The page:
Dancing in the streets

 

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This Sunday past, Princeton held its forty-seventh Communiversity Arts Festival. This is one of the largest and longest running street festivals in the USA. I arrived fairly early and watched with interest as those involved prepared for their big day.

A large section of Nassau and Witherspoon Streets were closed to traffic around 11 am and stalls and stages began to appear with remarkable alacrity. Soon the entire area was thronged with people and the festivities got quickly underway.

Here are some of my impressions of the day.

 

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This was the scene around 11.30. The crowds had not yet arrived.

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Parts of the University were being utilised too. This is the lawn in front of Nassau Hall.

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The guy in the white tux cracked me up.

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Members of the medical profession were, of course, in attendance.

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I wasn’t the only one recording the event for posterity.
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Apparently, the tiny woman wearing a microphone on her nose is the Mayor of Princeton.

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Princeton a capella groups were performing under the arches.

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Many balloons were lost over the course of the day.
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After a day of near perfect weather, the sky began to turn ominous and a chilly wind kicked up. This was only at the very end, however, and failed to dampen most peoples’ enjoyment of a pretty great festival.

All images are my own.

©2017

Speed of life

 

 

Highs and Lows

You can’t tramp the streets of NYC without experiencing the contrasts.

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New York is arguably the greatest city on Earth, alive with the bustle and the hustle of millions of souls. It is a hub for financial and creative energies.

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The signs of poverty and despair are also ever present.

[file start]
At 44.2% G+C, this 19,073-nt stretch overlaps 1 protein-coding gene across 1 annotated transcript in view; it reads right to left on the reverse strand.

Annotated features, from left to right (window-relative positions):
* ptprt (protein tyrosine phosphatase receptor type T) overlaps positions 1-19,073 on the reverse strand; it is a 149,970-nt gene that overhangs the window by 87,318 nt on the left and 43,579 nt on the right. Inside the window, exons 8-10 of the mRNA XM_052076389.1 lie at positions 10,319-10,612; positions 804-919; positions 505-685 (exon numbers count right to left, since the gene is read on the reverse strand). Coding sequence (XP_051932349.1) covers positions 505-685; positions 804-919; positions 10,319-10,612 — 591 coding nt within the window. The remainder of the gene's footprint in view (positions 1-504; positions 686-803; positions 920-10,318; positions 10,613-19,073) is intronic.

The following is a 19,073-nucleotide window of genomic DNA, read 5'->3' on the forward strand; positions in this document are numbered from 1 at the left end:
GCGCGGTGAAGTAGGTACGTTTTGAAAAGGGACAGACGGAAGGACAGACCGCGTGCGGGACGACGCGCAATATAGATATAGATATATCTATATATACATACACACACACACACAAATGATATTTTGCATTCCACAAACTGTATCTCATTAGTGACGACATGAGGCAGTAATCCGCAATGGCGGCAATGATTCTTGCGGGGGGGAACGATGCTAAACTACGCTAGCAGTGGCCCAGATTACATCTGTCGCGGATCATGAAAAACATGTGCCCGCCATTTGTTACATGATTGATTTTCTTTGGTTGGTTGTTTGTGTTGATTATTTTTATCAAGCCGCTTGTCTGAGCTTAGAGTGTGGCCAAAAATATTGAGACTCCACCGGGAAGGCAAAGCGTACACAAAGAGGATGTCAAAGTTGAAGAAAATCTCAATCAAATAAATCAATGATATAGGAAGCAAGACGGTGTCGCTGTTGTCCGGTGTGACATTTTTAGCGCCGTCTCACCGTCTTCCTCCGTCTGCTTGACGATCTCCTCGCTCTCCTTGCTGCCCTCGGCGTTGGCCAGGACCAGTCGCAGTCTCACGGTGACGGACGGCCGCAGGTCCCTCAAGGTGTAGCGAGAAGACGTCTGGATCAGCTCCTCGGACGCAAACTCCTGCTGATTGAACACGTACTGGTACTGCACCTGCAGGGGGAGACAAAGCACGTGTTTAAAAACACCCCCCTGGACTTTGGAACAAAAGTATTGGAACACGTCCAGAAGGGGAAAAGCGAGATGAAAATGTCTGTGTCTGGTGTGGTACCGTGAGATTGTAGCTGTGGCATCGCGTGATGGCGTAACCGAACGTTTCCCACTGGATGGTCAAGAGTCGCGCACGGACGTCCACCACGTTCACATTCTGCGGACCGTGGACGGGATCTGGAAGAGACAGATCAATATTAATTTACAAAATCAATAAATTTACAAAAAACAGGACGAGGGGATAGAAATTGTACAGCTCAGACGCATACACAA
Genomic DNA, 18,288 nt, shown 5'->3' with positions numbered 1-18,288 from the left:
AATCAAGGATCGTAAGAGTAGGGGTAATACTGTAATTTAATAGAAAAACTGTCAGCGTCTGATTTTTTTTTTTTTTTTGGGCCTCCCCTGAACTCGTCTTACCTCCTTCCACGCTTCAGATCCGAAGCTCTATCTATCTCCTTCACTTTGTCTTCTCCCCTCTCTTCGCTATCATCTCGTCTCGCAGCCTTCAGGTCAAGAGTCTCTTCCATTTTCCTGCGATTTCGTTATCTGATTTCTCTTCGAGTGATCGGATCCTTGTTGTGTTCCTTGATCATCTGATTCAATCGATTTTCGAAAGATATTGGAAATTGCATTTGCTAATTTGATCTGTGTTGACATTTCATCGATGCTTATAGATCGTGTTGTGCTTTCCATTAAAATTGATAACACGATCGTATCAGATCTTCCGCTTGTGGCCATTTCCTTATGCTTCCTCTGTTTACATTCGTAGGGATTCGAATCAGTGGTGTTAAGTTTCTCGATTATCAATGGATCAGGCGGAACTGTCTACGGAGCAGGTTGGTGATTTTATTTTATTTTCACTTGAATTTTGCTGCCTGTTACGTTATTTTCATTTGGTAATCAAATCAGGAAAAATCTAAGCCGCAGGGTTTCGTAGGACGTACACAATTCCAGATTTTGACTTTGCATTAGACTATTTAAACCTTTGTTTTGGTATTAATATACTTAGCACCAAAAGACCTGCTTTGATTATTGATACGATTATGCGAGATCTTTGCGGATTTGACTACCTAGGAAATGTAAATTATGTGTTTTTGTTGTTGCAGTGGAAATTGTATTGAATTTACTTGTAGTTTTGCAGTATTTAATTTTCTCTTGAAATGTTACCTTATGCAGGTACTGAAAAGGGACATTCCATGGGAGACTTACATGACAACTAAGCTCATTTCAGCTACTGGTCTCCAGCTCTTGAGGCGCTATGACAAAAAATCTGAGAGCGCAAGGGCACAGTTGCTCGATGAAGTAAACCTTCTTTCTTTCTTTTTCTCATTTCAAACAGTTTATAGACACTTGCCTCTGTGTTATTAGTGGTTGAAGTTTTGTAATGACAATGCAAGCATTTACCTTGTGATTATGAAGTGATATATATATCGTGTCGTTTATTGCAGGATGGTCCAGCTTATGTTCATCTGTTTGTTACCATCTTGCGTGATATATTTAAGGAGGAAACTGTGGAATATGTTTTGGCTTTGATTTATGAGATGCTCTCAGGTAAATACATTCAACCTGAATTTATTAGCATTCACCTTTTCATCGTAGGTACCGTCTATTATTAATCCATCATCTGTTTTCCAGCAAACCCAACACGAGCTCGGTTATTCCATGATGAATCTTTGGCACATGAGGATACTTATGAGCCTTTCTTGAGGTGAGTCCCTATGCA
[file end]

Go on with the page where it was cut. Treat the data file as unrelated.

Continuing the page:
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She is a city constantly renewing, ever changing, audaciously hopeful.

All images are my own.

©2017

The only living boy

 

 

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The apple of my eye

 

And so here you are

Exactly as I left you

Too long ago

Your strange beauty

Your complex moods

That way the light strikes you

Then kisses you

The sound

And the smell of you

 

There will never be another

In all the world

 

You are the heart of my empire

The apex of every desire

Pinnacle of my audacity

And the only gal

For whom I might even consider

Cheating

On Jersey.

 

 

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Words and images are my own.

 

©2017

 

 

 

Kingdom of days 6

 

Stone

 

One of the reasons I wanted to go to Princeton was to see the amazing photographic exhibit on display at one of the many museums to be found there, Morven House. Six of the most prolific Springsteen photographers, his sister Pam Springsteen included, in a combined exhibition showing some of their finest portraits of The Boss.

This exhibit runs until May 21st and I highly recommend it. There are quite a few shots that I personally have never seen before and there’s the added draw of seeing some familiar classics printed large and in high quality. The setting is somewhat incongruous, a colonial house full of Revolutionary war relics and fine art paintings and sculptures but the available space is used well and I geeked out for a happy forty minutes or so.

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Speaking of art, it was a bad day to be a monument in Princeton. A band of jolly japers were going about putting googly eyes on statues and monuments, sometimes to devastatingly humorous effect.

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Literally Hitler?

 

Not all of the monuments suffered this ignoble fate, however.